Tuesday, 9 March 2010

Something for nothing?

In a paradigm case of a confused article about intellectual property, in which trade marks, patents and copyright are treated as synonymous, The Moscow Times reports that Yevroset, a Russian mobile phone retailer, has failed in its attempt to register the (word only?) trade mark Халява (khalyava).

The word doesn't appear in my Russian dictionary (which you might be pleased to know I have now put in a safe place so I don't lose it again), but then again it didn't have оснеживание either (and Babel Fish didn't help). There's an explanation on one of my favourite websites - one of my many thousands of favourites, I suppose - here. The etymology is explained here and very interesting it is (well, I think so).

Another thing that fascinates me is why it cannot be registered as a trade mark. The trade mark office (I assume that's who it was) states that the word conveys the meaning of 'the satisfaction of needs, getting something on someone else's expense, free of charge'. Some people seem to see this as a peculiarly Russian character trait: others observe that it's a universal phenomenon, and it does bring to my mind that wonderful neologism 'slackoisie', coined by Dan Hull and popularised by Scott Greenfield.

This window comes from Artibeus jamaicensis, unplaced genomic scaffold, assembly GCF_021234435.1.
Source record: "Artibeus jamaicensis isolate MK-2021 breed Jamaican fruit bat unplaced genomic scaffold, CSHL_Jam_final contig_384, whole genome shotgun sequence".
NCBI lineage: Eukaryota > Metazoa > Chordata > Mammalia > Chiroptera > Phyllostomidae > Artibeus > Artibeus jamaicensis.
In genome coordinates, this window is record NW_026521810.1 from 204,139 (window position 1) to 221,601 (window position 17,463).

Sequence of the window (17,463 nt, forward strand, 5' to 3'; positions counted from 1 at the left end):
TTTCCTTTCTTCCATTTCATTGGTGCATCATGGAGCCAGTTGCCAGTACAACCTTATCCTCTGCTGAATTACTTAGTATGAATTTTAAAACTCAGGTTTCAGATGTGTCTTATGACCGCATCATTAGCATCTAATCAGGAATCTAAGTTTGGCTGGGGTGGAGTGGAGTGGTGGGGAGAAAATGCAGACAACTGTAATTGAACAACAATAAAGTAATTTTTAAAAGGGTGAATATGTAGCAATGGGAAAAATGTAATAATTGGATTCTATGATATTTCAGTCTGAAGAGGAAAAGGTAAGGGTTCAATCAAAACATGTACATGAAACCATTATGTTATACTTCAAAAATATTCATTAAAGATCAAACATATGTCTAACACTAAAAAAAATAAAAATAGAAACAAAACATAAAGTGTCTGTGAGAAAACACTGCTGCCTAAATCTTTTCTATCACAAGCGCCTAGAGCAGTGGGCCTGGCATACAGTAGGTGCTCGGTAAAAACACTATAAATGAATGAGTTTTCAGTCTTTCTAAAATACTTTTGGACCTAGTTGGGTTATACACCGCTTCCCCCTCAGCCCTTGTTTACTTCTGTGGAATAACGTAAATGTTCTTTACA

Leaving aside discussions of the human condition, you'd assume that Халява was an unsuitable trade mark for exactly the same reasons as "freebie" would be unregistrable in this country. ("The Little Book of Freebies" is registered in the UK, with no disclaimer of the key word, but that's as close as it gets.) It's an ordinary, descriptive word that everyone has to be free to use. But no, it seems from the report that the decision was made on public policy, or perhaps morality, grounds. It might be that a full report would reveal more, but I'm content with the idea that a trade mark office might see a public policy argument against allowing such refernces in a trade mark.

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